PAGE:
Sport Specialization Increases Lower Extremity Injuries in High School Athletes
Tracey Romero • Mon, October 23rd, 2017
In a study, “A Prospective Study on the Effect of Sport Specialization on Lower Extremity Injury Rates in High School Athletes” published in the October, 2017 issue of The American Journal of Sports Medicine, University of Wisconsin researchers found that high school athletes with moderate or high sport specialization are at a higher risk for lower extremity injuries than athletes with low specialization.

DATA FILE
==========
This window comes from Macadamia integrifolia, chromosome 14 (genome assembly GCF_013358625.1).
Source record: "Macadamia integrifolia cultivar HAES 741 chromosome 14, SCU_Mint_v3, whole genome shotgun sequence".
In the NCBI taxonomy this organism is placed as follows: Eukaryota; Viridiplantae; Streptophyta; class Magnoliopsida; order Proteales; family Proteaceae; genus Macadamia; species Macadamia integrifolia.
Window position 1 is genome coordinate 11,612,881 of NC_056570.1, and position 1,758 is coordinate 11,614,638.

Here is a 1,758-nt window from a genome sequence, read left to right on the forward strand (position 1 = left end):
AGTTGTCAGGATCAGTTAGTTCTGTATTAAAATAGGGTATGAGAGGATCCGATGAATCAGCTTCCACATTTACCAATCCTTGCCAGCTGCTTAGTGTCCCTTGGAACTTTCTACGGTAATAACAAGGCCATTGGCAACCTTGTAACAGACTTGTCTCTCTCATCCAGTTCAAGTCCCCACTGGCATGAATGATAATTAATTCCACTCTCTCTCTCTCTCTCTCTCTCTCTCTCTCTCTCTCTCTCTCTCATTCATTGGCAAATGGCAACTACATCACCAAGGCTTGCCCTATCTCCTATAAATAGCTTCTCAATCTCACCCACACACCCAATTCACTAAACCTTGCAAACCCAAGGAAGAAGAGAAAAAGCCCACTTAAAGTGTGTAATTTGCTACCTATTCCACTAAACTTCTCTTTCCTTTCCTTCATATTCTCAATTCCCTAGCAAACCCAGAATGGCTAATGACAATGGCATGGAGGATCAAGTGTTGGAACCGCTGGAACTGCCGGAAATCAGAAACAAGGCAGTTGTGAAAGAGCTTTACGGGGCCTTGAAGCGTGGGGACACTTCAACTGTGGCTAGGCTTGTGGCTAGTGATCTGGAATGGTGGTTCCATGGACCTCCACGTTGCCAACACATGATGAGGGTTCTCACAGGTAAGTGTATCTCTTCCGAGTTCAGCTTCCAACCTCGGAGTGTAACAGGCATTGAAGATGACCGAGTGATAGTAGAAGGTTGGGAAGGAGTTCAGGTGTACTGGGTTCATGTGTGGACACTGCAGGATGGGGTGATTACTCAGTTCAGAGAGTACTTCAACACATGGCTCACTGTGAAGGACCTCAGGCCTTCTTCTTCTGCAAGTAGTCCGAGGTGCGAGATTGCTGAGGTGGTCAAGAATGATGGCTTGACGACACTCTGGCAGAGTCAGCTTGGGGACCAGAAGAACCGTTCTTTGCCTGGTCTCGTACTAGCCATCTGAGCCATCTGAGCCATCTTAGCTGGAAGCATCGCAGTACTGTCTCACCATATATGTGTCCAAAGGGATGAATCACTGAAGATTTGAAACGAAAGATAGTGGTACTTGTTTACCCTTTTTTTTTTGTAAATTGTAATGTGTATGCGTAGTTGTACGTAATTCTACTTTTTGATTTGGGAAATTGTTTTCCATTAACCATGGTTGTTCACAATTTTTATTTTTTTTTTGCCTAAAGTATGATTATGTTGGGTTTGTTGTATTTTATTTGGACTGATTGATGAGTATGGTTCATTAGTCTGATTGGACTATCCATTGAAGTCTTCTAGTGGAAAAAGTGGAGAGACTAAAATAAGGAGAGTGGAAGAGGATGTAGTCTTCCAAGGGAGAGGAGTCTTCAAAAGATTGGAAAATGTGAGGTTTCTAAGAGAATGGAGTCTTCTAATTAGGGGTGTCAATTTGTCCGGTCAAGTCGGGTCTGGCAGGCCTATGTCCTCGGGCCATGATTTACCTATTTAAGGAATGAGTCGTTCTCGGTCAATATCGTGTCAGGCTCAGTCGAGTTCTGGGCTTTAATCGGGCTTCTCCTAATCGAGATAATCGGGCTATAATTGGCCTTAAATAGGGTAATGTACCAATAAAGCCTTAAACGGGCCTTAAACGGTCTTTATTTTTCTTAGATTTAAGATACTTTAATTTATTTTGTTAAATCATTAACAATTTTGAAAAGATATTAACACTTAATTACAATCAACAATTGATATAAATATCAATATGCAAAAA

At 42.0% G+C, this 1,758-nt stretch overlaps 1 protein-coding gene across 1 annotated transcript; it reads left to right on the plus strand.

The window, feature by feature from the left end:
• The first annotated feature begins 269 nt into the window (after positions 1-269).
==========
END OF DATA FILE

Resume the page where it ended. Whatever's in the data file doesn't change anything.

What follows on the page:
The study included 1,544 participants, about half of them female, who competed in 2,843 athletic seasons. Sport specialization was classified as low, moderate or high.
According to the data, the incidence of lower extremity injuries (LEIs) was higher for those athletes with high (P = .02) and moderate specialization (P = .03) compared to athletes with low specialization. The most common LEIs were ankle (34.4%), knee (25.0%) and upper leg (12.7%), with 40.9% of them being ligament sprains.
The researchers wrote, “Sports medicine providers need to educate coaches, parents and interscholastic athletes regarding the increased risk of LEIs for athletes who specialize in a single sport.”